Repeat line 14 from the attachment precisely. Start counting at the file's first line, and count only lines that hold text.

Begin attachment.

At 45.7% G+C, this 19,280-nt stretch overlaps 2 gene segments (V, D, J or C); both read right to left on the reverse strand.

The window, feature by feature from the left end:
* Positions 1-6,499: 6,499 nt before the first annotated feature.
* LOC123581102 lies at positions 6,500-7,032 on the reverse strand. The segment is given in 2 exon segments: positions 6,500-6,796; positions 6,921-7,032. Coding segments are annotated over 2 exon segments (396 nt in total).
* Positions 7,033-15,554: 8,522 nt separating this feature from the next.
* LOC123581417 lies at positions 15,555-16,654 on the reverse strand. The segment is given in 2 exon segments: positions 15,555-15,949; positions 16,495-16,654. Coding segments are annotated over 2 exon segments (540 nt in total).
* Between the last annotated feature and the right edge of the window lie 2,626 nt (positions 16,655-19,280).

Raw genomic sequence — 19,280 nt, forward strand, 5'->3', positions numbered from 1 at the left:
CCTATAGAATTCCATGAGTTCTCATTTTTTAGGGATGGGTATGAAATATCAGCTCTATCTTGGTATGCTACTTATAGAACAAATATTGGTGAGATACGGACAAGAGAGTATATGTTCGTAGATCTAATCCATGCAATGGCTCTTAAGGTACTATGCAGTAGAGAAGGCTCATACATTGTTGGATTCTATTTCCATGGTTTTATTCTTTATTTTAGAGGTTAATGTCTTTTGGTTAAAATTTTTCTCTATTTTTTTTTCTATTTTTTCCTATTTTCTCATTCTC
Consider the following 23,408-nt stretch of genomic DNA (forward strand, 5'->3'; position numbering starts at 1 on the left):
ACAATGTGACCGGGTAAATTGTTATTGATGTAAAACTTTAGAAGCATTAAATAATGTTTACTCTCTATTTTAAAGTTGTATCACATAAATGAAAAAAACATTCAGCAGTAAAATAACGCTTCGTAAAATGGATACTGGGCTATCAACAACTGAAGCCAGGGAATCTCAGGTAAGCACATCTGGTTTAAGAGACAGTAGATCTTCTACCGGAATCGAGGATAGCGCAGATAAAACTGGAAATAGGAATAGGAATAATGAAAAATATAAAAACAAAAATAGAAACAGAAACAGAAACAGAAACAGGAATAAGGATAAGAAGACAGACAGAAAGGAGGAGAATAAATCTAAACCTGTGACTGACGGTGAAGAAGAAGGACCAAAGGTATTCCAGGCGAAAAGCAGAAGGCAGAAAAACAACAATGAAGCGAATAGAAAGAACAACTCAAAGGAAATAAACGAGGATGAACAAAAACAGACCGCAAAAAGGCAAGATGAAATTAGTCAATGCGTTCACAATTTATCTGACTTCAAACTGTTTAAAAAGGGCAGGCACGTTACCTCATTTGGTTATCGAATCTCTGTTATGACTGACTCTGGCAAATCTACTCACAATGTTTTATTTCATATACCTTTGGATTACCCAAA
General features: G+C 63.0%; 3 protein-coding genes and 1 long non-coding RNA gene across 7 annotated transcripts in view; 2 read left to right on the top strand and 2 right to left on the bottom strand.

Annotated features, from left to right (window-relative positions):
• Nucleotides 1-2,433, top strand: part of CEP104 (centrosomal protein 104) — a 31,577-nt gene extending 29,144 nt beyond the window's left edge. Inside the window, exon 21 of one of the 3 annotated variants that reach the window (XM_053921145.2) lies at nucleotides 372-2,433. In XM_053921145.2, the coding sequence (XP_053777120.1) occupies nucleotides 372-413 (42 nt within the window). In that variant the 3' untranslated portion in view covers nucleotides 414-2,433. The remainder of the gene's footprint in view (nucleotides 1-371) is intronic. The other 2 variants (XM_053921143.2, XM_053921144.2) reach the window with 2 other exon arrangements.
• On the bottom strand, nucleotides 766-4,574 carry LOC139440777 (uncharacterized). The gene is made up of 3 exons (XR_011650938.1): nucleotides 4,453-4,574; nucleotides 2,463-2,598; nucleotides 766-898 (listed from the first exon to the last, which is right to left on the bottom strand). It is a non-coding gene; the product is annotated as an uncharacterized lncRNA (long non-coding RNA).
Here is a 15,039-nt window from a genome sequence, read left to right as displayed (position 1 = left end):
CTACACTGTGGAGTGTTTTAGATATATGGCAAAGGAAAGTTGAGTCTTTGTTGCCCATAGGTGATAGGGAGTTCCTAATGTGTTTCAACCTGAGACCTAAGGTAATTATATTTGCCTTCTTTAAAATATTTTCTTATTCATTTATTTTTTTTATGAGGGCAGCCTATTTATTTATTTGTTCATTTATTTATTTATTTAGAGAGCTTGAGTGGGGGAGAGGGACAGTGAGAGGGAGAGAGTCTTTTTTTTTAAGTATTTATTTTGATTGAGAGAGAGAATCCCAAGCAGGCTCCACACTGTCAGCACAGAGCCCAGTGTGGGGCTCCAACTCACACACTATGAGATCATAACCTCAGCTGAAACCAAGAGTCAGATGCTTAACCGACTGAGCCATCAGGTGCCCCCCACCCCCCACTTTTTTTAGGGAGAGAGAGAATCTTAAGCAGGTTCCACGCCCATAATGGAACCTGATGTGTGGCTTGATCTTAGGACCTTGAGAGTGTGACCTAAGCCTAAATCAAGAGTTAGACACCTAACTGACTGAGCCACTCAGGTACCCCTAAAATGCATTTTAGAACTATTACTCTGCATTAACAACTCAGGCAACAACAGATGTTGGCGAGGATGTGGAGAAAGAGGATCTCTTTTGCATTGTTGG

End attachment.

• Nucleotides 1-2,433, top strand: part of CEP104 (centrosomal protein 104) — a 31,577-nt gene extending 29,144 nt beyond the window's left edge. Inside the window, exon 21 of one of the 3 annotated variants that reach the window (XM_053921145.2) lies at nucleotides 372-2,433. In XM_053921145.2, the coding sequence (XP_053777120.1) occupies nucleotides 372-413 (42 nt within the window). In that variant the 3' untranslated portion in view covers nucleotides 414-2,433. The remainder of the gene's footprint in view (nucleotides 1-371) is intronic. The other 2 variants (XM_053921143.2, XM_053921144.2) reach the window with 2 other exon arrangements.